A grouper in the Serranidae family, the rock hind is found in the same range as the red hind and is also good table fare. Divers can often distinguish the two species by their behavior alone, as the rock hind is reclusive and shies away from humans.
The rock hind has an overall tan to olive-brown cast, with many large, reddish to dark dots covering the entire body and the fins. Similar in appearance to the red hind, it has one to four distinctive pale or dark splotches along its back, appearing below the middle of the dorsal ﬁn, behind the dorsal ﬁn on the caudal peduncle, and below the spinous and the soft parts of the dorsal ﬁn. The tail and the anal ﬁns have broad, whitish outer edges but lack the additional blackish margins found on the dorsal, the caudal, and the anal ﬁns of the red hind. The rock hind can pale or darken dramatically.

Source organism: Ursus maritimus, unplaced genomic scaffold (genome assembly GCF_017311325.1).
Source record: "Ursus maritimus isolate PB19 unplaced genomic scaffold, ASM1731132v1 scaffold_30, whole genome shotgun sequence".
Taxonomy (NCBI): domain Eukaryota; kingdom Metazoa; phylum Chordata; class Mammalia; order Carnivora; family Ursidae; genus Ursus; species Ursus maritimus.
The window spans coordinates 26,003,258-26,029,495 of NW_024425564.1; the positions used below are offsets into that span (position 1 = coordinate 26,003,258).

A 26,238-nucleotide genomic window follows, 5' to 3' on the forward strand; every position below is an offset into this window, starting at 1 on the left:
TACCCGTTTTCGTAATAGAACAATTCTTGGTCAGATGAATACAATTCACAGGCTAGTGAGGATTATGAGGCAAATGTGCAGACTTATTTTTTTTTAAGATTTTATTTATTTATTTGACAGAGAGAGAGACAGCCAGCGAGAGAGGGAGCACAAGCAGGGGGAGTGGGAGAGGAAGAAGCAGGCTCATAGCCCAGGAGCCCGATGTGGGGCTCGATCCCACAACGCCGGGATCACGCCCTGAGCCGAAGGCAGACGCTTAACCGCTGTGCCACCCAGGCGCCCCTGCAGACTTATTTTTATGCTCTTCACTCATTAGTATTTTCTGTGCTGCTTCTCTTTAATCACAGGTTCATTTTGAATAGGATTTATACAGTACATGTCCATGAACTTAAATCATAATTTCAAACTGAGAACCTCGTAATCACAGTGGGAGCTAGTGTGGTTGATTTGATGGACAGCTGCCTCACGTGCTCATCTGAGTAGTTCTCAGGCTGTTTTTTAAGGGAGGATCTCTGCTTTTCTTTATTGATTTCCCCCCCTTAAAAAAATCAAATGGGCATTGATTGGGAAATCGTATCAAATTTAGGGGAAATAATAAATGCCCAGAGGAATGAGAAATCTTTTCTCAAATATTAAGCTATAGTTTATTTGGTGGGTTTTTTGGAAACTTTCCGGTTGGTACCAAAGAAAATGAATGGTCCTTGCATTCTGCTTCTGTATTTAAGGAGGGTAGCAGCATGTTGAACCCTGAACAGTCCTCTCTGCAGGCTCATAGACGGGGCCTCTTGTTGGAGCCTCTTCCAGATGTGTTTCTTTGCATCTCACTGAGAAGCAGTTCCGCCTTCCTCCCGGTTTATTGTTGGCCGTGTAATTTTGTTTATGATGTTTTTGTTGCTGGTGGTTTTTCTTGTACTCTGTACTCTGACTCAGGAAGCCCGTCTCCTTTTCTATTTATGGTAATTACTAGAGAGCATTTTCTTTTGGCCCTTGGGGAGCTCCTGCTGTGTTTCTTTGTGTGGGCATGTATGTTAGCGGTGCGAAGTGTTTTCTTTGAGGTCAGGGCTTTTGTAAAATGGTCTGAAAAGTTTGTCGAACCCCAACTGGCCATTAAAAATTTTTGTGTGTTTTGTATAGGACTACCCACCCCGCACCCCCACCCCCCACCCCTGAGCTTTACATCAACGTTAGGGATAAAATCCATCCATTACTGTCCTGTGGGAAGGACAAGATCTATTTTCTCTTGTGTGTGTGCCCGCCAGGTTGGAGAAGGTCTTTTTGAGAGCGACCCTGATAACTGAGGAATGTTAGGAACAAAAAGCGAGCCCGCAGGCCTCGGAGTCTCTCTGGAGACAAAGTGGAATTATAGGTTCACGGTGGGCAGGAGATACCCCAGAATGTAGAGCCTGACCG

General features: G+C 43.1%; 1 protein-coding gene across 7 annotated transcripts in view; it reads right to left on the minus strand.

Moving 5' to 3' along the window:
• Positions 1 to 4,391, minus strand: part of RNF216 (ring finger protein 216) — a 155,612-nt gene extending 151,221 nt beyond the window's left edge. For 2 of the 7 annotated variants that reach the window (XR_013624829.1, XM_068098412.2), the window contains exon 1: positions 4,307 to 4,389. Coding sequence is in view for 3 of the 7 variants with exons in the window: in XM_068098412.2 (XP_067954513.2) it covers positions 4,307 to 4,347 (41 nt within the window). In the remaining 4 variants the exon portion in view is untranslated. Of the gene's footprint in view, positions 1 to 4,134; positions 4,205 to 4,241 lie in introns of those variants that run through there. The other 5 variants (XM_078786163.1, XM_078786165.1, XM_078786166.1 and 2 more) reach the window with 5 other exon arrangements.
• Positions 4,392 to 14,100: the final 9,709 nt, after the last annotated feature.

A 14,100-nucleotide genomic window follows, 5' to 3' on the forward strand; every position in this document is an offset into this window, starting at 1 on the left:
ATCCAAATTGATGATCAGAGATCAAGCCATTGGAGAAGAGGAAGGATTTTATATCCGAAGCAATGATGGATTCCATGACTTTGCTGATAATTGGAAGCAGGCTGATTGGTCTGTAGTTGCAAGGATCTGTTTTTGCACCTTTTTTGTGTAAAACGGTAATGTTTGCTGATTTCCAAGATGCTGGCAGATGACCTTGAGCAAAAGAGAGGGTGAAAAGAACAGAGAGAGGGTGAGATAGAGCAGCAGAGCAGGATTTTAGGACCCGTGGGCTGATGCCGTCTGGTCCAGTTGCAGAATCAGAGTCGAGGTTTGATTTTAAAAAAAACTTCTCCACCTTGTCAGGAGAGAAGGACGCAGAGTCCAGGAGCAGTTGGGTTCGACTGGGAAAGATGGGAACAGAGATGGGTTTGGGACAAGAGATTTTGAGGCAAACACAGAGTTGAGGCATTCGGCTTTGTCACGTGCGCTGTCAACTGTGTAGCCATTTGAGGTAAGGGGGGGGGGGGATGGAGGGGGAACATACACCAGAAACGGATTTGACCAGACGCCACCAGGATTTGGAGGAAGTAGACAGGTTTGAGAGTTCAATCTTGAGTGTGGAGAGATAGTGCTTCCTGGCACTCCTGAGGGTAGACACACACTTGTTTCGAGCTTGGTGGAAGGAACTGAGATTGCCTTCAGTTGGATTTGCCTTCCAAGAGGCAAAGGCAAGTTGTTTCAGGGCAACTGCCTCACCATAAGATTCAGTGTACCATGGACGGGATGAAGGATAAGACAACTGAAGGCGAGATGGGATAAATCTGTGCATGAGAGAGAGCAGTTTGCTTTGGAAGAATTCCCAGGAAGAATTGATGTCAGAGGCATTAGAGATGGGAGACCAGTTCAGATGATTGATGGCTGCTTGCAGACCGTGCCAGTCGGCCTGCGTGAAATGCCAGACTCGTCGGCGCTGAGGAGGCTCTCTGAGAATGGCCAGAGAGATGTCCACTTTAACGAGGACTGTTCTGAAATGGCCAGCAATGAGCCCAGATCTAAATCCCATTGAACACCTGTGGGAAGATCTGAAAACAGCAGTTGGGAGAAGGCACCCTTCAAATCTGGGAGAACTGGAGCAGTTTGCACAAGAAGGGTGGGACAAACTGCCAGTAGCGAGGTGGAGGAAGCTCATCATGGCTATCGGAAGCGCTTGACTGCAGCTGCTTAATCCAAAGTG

The rock hind can reach 2 feet in length; the all-tackle world-record fish is a 9-pounder.
Food and feeding habits
Ordinarily feeding on crabs and ﬁsh, rock hind are said to feed on juvenile triggerﬁsh and young sea turtles at Ascension Island.
grouper, jack, rock cod; French: mérou oualioua; Portuguese: garoupapintada; Spanish: mero cabrilla.
In the western Atlantic, rock hind occur from Massachusetts to southeastern Brazil, including Bermuda, the Bahamas, the eastern Caribbean, and the northern Gulf of Mexico; they are rare north of Florida.
Solitary ﬁsh, rock hind inhabit rocky or rough inshore regions in shallow waters, although they occasionally inhabit deep reefs. They are often found drifting near the bottom.